On Monday last week, my husband and I attended a fashion show here in Fairbanks. No, it was not Alaska fashion week showing next year’s It items. On the contrary, it was about women fashion thru the decades and how life of women has changed over time. The show was arranged by the Fairbanks branch of the American Association of University Women (AAUW). This grass root organization has been been empowering women as individuals and as a community since 1881.
In this post, I want to give you a peek at the highlights of the show and a short travel back in time fashion-wise. All clothes presented and/or worn by the models are items from Alaska closets. It’s amazing what great clothes you can find in Fairbanks’ closets.
When only Marlene Dietrich was allowed to wear pants
During WWII women took jobs that were left open by the men who were at war. Universities had many female students as the young men were at war. In Alaska, some of the women were doing field work wearing men’s gear. Many American women flew aircraft to Alaska from the Lower 48s wearing Arctic pilots’ gear. There the planes were fueled and flown to Russia. Yes, you can see Russia from Alaska on a clear day. Big Diomede belongs to Russia, while Little Diomede belongs to Alaska. Both are in the Bering Strait that is only 55 miles (~88 km) wide.
The fashion of the 40s was presented in an outfit that the model’s mother and her aunt wore back then when in college. The pants were the riding pants of their brother, i.e. a hand-me down. The plaid wool shirt in its bold colors looks still modern today as does the red wool hat.
Nothing is new, velvet and statement sleeves in the 50s and today
This cold season velvet is a big trend as are statement sleeves. Margret, an over 80 model, modeled the 50s. Her long velvet coat is a great cover up for her black full length evening gown with statement black and white lace sleeves look stunning. She could wear these items with a square patent leather clutch and strappy heels to a formal event today and would be full in trend. Fashion elements repeat themselves over time, but are styled differently.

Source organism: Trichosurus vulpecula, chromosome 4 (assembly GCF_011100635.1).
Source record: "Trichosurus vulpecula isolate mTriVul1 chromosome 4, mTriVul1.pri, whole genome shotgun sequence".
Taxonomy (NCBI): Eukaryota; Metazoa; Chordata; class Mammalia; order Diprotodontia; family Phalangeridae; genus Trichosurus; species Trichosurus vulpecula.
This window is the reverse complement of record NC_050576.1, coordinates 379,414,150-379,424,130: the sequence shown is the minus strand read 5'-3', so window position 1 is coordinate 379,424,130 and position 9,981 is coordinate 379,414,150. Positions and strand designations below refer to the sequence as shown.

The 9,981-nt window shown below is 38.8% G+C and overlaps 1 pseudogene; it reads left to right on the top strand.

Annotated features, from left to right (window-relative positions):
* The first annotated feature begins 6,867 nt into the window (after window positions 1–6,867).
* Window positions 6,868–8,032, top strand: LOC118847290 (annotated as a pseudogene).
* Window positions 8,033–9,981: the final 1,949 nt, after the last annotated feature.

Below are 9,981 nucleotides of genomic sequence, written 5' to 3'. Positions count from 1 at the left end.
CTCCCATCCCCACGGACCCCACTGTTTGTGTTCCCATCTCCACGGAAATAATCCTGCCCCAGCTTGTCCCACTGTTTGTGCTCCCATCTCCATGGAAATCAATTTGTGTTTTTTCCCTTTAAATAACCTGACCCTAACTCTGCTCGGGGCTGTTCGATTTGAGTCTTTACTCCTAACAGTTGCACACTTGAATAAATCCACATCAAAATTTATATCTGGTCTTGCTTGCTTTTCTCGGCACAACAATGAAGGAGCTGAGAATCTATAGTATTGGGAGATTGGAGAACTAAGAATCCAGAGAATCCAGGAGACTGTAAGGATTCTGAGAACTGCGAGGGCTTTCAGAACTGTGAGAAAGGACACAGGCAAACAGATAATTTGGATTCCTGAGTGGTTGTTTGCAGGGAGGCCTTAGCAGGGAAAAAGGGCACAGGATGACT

Ethnic prints: It for 60s days and nights
In the 60s, the hem lines went up or North. Remember the rule that the hems should be at least 2 inch (5 cm) longer than your finger tips with arms down? Miss Twiggy was my style icon and I wanted to look like her. Flat with barely there breasts, great legs, lean, long hair. The only thing I didn’t like about her was the blond hair. The only thing I didn’t like about her style were the flat shoes. I loved the block heels and the plateau sandals of the late 60s.
At the fashion show the 60s were presented by two Millennia, one doning an ethnic print dress for day and one doing an ethnic print dress for night. The slit of the long dress went so high that shorts in the same prints were worn underneath. When you are interested in more information on the flower power fashion of the late 60s, early 70s click the link.
Vinyl skirts and neckerchiefs
Yes, the neckerchiefs of the 70s are back. Again the styling differs. Today it’s the classic white Tee with dark denim with statement sneakers, sandals, mules or classic pumps. Yesterday, it was a mini skirt even made of shiny vinyl A-line mini skirts, white button shirt with long statement collars and tan, black or red knee high boots. Back then I loved my red boots with my sleeveless tan vinyl dress and blue turtle neck sweater underneath. Do you remember how we sweat like pigs in these vinyl pieces? The model complained the entire time. Her pantyhose and under wear were wet from sweat when she changed after the show.